Around the time that the king of Assyria sent his men to King Hezekiah, Hezekiah was about to die from a boil.  The Lord spoke through Isaiah to tell Hezekiah to set his house in order because he was going to die.  Second Chronicles 32:25 indicates this illness was the result of pride.

At the time, Hezekiah did not have a son that would become heir to the throne.  Many thoughts must have passed through Hezekiah’s mind as he thought about his impending death.  Isaiah 38 describes his petition to the Lord for life.  Second Chronicles 32:26 says he humbled himself before the Lord so that the Lord’s wrath would not come upon him and the inhabitants of Jerusalem.  As a result of Hezekiah’s prayer, the Lord turned back time and granted Hezekiah another 15 years to live.

According to Isaiah, the Lord temporarily spared Hezekiah from the pit of corruption (mishachat beliy)—a place of death and decay (Isaiah 38:17).  This is most likely a reference to sheol (Greek is hades) in verse 18 which is often translated as the grave or hell.  Hezekiah says that the grave is a place where one cannot praise or celebrate the Lord. There appears to be an ellipsis here; perhaps he would have added “like you can among the living.”  Hezekiah continued by saying that those that go there can’t hope for the Lord’s truth.  Finally, Hezekiah says what you can do if you alive; you can praise the Lord and make known His truth.

Since Hezekiah has brought up the subject, let’s explore what else the Bible says about sheol.  As mentioned before, the Hebrew word sheol is comparable to the Greek word hades.  Geenna (sometimes spelled Gehenna) is another Greek word that is often translated as hell.  Sheol or hades is primarily a reference to the grave itself but it’s also a reference to hell whereas geenna, which is also translated as hell is a reference to the place of future punishment by fire.  It was originally a reference to Tofet or the valley of the sons of Hinnom.  Trash was continually burning in this place and worms crawled in place where it wasn’t.  It was also a place where human sacrifices to Moloch took place.  All of this is a picture of the future punishment in the lake of fire.  Isaiah 66:24 says that on every new moon and Sabbath everyone will come into the Lord’s presence.  When they leave they will see the bodies of those who rebelled against Him; their worm will never die and their fire will never be quenched.  It sounds like we’ll be able to see into the depths of hell.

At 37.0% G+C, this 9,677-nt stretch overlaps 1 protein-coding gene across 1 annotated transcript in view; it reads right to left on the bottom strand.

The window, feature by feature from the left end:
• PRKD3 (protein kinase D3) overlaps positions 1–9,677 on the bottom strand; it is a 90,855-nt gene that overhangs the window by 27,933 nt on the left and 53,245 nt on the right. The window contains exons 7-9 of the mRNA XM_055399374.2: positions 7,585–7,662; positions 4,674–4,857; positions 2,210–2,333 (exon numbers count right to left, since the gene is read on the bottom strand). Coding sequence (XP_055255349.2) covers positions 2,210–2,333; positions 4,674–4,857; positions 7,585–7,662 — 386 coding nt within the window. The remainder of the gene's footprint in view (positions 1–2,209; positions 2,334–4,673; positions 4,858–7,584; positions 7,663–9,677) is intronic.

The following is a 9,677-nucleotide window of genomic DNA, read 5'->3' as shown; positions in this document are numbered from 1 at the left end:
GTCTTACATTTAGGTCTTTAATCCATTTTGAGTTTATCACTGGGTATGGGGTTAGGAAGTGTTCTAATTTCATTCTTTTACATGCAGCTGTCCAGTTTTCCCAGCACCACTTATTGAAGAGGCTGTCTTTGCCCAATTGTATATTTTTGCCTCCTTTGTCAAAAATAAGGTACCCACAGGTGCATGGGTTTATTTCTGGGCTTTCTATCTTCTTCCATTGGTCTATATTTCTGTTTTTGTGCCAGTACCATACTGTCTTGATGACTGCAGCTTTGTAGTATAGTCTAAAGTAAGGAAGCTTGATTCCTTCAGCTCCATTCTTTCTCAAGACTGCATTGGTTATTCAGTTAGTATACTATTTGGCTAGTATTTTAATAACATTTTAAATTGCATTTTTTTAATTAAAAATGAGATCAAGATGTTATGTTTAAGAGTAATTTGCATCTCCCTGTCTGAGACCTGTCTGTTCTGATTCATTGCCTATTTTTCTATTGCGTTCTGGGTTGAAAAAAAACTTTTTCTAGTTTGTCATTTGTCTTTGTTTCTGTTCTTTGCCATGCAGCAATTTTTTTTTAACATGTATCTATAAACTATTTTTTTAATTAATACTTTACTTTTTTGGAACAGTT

As I reflected on this, it reminded me of a story Jesus once told about a beggar named Lazarus.  This story also gives us a picture of what happens after death.  The rich man who had no regard for Lazarus when he was alive was being tormented in flames of sheol (hades).  Between the rich man and Lazarus was a great chasm; Lazarus was on the other side of the chasm “in the bosom of Abraham.”  According to the Power New Testament by William J. Morford, Abraham’s bosom is an idiom which refers to the place of honor at a banquet.  In this story, it refers to Lazarus being next to Abraham who would’ve been eating at the same banquet.  This is similar to John who was reclined next to Jesus at the Last Supper.[i]  Since the rich man wanted Lazarus to go back and warn his living relatives of their future, it seems that the punishment of hell (sheol/hades) is only a prelude to the final judgment in geenna.  Either way, the goal is to destroy both body and soul in geenna.[ii]